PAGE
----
Bond, Sharon B. et Bond, Michael. 2004. «Attachment Styles and Violence Within Couples ». Journal of Nervous and Mental Disease, vol. 192, no 12, p. 857-863.
Intentions : «For the present study, we examined attachment styles and marital satisfaction (including global distress and problem solving communication) as predictors of being a victim of physical violence in the couple relationship. We examined discordant couples who presented to community clinics for marital problems other than violence, with the aim of discovering whether the pattern of males with a dismissive attachment style with women with an anxious attachment style predicted couple violence. We also examined whether marital satisfaction and sociodemographic variables contributed to the prediction of violence.» (p. 857-858)
Échantillon/Matériau : «The sample was selected from four community-based couple and family therapy treatment facilities located in Montreal, Quebec. All English-speaking, heterosexual, married or cohabiting couples accepted for assessment in each of the four clinics were approached for inclusion in this study. […] Eighty-six individuals participated in this study, involving 43 heterosexual couples in permanent relationships.» (p. 858)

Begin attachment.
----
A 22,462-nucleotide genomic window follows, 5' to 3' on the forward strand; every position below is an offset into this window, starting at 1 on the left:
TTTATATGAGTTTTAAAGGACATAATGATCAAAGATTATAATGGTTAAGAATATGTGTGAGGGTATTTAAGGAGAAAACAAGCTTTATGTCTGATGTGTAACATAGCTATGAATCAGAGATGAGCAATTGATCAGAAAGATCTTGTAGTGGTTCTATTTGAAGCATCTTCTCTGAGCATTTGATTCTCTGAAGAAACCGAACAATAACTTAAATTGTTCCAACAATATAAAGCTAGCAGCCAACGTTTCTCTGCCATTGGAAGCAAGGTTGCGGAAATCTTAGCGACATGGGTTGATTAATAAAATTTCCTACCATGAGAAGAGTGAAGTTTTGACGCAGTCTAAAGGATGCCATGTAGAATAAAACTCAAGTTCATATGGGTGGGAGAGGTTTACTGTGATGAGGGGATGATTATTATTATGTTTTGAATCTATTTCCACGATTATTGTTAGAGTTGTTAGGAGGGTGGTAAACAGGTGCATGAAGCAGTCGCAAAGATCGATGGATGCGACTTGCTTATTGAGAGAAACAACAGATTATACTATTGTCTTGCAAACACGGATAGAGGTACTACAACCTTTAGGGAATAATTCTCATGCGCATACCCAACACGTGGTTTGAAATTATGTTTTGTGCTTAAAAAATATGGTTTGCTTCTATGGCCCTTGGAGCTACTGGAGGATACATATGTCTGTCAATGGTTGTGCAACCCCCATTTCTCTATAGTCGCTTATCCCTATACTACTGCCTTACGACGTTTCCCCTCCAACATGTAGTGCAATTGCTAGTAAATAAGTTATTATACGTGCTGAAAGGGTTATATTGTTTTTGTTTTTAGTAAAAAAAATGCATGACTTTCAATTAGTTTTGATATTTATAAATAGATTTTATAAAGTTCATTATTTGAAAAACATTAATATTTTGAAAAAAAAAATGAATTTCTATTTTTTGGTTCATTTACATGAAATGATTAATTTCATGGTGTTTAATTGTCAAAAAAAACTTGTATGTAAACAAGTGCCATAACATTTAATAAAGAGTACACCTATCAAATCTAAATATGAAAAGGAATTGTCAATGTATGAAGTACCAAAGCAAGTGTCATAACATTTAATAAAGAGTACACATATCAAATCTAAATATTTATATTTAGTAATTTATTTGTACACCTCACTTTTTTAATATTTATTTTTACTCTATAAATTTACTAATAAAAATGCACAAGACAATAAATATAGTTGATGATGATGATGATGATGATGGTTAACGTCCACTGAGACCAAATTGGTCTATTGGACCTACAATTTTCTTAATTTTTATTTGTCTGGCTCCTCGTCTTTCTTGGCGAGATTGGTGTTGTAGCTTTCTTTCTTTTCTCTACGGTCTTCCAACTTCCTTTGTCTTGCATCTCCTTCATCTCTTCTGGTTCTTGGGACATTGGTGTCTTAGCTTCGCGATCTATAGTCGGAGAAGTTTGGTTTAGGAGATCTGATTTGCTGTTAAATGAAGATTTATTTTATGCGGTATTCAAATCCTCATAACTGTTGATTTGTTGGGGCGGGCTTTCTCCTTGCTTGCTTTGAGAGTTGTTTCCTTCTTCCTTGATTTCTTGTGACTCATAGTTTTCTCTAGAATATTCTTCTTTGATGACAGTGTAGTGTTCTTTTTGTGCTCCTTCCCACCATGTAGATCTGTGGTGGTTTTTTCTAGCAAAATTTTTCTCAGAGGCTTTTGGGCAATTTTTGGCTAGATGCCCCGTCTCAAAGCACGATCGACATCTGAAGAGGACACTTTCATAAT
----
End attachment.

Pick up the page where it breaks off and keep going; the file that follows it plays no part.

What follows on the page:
Instruments : - The Marital Satisfaction Inventory Revised - Aggression subscale of the MSI-R - Partner Abuse Scale-Physical - Physical Abuse of Partner Scale - The Relationship Questionnaire - The Experiences in Close Relationships Scale
Type de traitement des données : Analyse statistique
«Females were largely classified as having an anxious attachment style and males as dismissing and secure. […] Logistic regression has provided evidence for the combination of female-anxious and male-dismissing attachment patterns with poor problem-solving and communication skills within the context of a longer relationship as significant predictors of relationship violence for the whole sample. Couples with this relationship pattern are approximately nine times more likely to have violence in their relationship than couples who do not report this combination of attachment styles. These results have identified a particular toxic gender-defined couple attachment pattern that can predispose a couple for relationship violence. […] Anger then becomes integrated into couples’ behavioral repertoire, with its central function the preservation of the relational integrity. From this perspective, functional anger can be seen as a progression from the healthy expression of individual need to forceful coercion, designed to preserve the couple homeostasis.» (p. 862)